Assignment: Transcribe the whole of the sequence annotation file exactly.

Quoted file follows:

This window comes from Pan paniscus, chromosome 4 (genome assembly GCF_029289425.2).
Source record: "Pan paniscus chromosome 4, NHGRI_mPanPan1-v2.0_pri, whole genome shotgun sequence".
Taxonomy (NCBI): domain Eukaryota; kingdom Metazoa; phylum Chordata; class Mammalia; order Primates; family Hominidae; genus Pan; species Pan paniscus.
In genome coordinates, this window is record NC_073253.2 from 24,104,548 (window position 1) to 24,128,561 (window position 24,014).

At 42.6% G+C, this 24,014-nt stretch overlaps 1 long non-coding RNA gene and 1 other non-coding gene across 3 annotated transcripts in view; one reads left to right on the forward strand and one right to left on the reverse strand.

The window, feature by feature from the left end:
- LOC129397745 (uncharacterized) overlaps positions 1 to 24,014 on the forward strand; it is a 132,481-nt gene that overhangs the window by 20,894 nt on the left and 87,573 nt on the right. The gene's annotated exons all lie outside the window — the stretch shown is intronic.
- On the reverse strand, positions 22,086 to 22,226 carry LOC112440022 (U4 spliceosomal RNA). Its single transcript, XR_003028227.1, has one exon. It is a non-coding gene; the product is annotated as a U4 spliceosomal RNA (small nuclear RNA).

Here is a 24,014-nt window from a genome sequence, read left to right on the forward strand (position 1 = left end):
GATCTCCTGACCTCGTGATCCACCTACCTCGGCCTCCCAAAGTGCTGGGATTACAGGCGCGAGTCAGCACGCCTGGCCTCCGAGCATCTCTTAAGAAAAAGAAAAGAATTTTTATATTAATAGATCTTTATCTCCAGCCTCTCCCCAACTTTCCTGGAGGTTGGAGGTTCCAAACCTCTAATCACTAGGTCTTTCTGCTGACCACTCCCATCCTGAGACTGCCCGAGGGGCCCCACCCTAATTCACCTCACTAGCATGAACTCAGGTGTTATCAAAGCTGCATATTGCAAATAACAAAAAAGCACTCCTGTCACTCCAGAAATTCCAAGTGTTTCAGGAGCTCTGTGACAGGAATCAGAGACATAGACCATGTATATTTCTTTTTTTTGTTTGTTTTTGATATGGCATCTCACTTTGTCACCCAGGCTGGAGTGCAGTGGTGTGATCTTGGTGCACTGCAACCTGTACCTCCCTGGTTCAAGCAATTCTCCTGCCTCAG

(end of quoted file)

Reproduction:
This window comes from Pan paniscus, chromosome 4 (genome assembly GCF_029289425.2).
Source record: "Pan paniscus chromosome 4, NHGRI_mPanPan1-v2.0_pri, whole genome shotgun sequence".
Taxonomy (NCBI): domain Eukaryota; kingdom Metazoa; phylum Chordata; class Mammalia; order Primates; family Hominidae; genus Pan; species Pan paniscus.
In genome coordinates, this window is record NC_073253.2 from 24,104,548 (window position 1) to 24,128,561 (window position 24,014).

At 42.6% G+C, this 24,014-nt stretch overlaps 1 long non-coding RNA gene and 1 other non-coding gene across 3 annotated transcripts in view; one reads left to right on the forward strand and one right to left on the reverse strand.

The window, feature by feature from the left end:
- LOC129397745 (uncharacterized) overlaps positions 1 to 24,014 on the forward strand; it is a 132,481-nt gene that overhangs the window by 20,894 nt on the left and 87,573 nt on the right. The gene's annotated exons all lie outside the window — the stretch shown is intronic.
- On the reverse strand, positions 22,086 to 22,226 carry LOC112440022 (U4 spliceosomal RNA). Its single transcript, XR_003028227.1, has one exon. It is a non-coding gene; the product is annotated as a U4 spliceosomal RNA (small nuclear RNA).

Here is a 24,014-nt window from a genome sequence, read left to right on the forward strand (position 1 = left end):
GATCTCCTGACCTCGTGATCCACCTACCTCGGCCTCCCAAAGTGCTGGGATTACAGGCGCGAGTCAGCACGCCTGGCCTCCGAGCATCTCTTAAGAAAAAGAAAAGAATTTTTATATTAATAGATCTTTATCTCCAGCCTCTCCCCAACTTTCCTGGAGGTTGGAGGTTCCAAACCTCTAATCACTAGGTCTTTCTGCTGACCACTCCCATCCTGAGACTGCCCGAGGGGCCCCACCCTAATTCACCTCACTAGCATGAACTCAGGTGTTATCAAAGCTGCATATTGCAAATAACAAAAAAGCACTCCTGTCACTCCAGAAATTCCAAGTGTTTCAGGAGCTCTGTGACAGGAATCAGAGACATAGACCATGTATATTTCTTTTTTTTGTTTGTTTTTGATATGGCATCTCACTTTGTCACCCAGGCTGGAGTGCAGTGGTGTGATCTTGGTGCACTGCAACCTGTACCTCCCTGGTTCAAGCAATTCTCCTGCCTCAG